The effectiveness of leadership, and the success of those who follow that leadership, determine the success of an organization itself. The Army, at any level, is in no way an exception. Followership and servant leadership are both pivotal aspects of mission completion and are easily compared due to their mutual goals. Each of these are unique as well and depends on certain circumstances to achieve success. This essay on followership and servant leadership within the Army will highlight their differences and how they are both necessary.
Followership is defined as the capacity and willingness to follow a leader. Everyone in the Army has someone who gives them orders they must follow, as well as many standards that are expected of every soldier regardless of rank or position. The followers are a leader’s means to accomplish tasks. There are many different types of followers, the most effective of these is the exemplary follower. Exemplary followership is the idea of the follower assuming responsibility both individually and for the group as a whole. Doing this ensures that the follower understands that individual shortcomings or individual success affects the group and the success of the leader.
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A servant leader, simply put, places the needs of others first. In 1970 Robert K. Greenleaf coined the phrase “Servant leadership.” Servant leadership depends primarily on the group dynamic. Servant leaders focus on ethical decision-making and concern for their subordinates. They do this by fulfilling their needs and offer support needed for achieving work and personal goals. The servant leader does this while maintaining the mission-first mindset. When possible, a servant leader also involves the soldiers in the decision-making process and develops a more democratic approach to planning and performance. This leads to increased involvement and trust, which in turn create a sense of community. Servant leadership often relies more on techniques of persuasion rather than the authority of rank and position.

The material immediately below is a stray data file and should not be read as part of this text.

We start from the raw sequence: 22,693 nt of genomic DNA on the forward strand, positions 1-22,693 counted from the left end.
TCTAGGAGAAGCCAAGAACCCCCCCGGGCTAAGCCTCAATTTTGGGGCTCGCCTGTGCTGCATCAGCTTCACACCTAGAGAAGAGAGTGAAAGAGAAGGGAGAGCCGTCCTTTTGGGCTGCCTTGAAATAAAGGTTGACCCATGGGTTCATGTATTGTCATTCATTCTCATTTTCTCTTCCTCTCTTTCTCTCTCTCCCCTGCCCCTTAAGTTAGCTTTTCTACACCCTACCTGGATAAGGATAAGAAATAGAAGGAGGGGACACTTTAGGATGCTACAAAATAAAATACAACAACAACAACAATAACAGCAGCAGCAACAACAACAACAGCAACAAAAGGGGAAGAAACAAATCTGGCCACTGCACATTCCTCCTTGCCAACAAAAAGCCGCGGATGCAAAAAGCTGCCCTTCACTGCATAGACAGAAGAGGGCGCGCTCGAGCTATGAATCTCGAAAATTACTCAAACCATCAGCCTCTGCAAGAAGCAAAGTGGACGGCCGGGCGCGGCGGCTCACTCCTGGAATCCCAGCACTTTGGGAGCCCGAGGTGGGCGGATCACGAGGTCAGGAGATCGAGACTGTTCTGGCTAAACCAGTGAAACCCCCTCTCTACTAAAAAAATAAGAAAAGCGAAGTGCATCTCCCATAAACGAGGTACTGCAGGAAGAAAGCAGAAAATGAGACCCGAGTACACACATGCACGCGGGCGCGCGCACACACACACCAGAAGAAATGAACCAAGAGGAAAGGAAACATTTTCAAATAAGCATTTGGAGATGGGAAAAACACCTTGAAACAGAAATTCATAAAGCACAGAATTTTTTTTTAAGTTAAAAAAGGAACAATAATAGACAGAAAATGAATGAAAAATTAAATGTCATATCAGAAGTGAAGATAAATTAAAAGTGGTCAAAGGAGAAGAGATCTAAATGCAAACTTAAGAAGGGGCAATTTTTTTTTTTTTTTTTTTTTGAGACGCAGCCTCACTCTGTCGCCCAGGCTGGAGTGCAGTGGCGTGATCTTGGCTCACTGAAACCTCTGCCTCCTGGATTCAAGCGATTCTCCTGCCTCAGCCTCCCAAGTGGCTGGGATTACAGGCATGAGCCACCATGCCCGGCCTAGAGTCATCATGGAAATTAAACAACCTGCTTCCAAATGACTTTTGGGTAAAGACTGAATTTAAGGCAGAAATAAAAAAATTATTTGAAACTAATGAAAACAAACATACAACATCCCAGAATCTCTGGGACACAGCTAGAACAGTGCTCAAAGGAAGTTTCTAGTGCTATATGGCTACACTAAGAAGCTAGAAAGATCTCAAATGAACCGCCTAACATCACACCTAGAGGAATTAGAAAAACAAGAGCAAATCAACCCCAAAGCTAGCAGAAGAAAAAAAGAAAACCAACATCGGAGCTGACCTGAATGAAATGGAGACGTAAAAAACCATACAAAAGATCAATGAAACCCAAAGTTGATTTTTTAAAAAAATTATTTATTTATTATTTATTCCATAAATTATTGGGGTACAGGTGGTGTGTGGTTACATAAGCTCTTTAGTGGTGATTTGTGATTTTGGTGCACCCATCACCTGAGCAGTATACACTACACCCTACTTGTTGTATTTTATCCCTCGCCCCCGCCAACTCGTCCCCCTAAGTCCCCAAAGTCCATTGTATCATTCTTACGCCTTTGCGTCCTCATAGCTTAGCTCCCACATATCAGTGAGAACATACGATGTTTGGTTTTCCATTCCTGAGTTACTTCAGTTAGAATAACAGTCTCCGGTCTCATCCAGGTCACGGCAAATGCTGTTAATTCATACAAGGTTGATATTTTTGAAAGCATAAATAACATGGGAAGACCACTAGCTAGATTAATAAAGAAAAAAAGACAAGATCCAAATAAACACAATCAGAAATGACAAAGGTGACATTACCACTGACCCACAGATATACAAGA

We all have an obligation to both follow and lead. There will always be someone over you whose expectations you must strive to meet, making followership necessary for us all. We must delegate tasks to those who can complete the mission expected of the team to have it completed as expediently as possible. When delegating tasks or directly leading a working team, we must prepare them for success. Servant leadership comes in at this point by making sure the soldiers understand the objective and have all the required materials to succeed. Followership and servant leadership go hand in hand when creating a successful and cohesive environment.
While followership and servant leadership share many ideologies, they require balance to exist. This essay about followership vs. servant leadership and the BLC (Basic Leader Course) showcases this balance. The level of servant leadership may increase or decrease depending upon the circumstances. Exemplary followers take the initiative and strive for excellence. They show that they are mission-minded and reliable. The servant leadership makes sure they are prepared for success and is open to listening to the ideas they may have to better execute a task. The connection between the two fosters mutual success. This relationship is best described by Sun Tzu “Regard your soldiers as your children, and they will follow you into the deepest of valleys; look on them as your own beloved sons, and they will stand by you even unto death.”
- SAY NO TO “YES MEN”: FOLLOWERSHIP IN THE MODERN MILITARY
Author: Eve M. Corrothers, Major, USAF
- B112 Reading B Servant leadership- 1 This reading is a compilation of three sources:
A, Hunter, J. (2004). The world’s most powerful leadership principle. New York, NY
B, Spears, L.C. (Ed.). (1998). Insights on leadership: Service, stewardship, spirit and servant leadership. New York, NY: John Wiley & Sons.
C, Zohar, D. (1997). Rewiring the corporate brain. San Francisco, CA: Berrett-Koehler
- “Character and Servant Leadership: 10 Characteristics of Effective, Caring Leaders’ Author: Larry C. Spears, published in ‘The Journal of Virtues and Leadership,’ Vol. 1, Issue 1.
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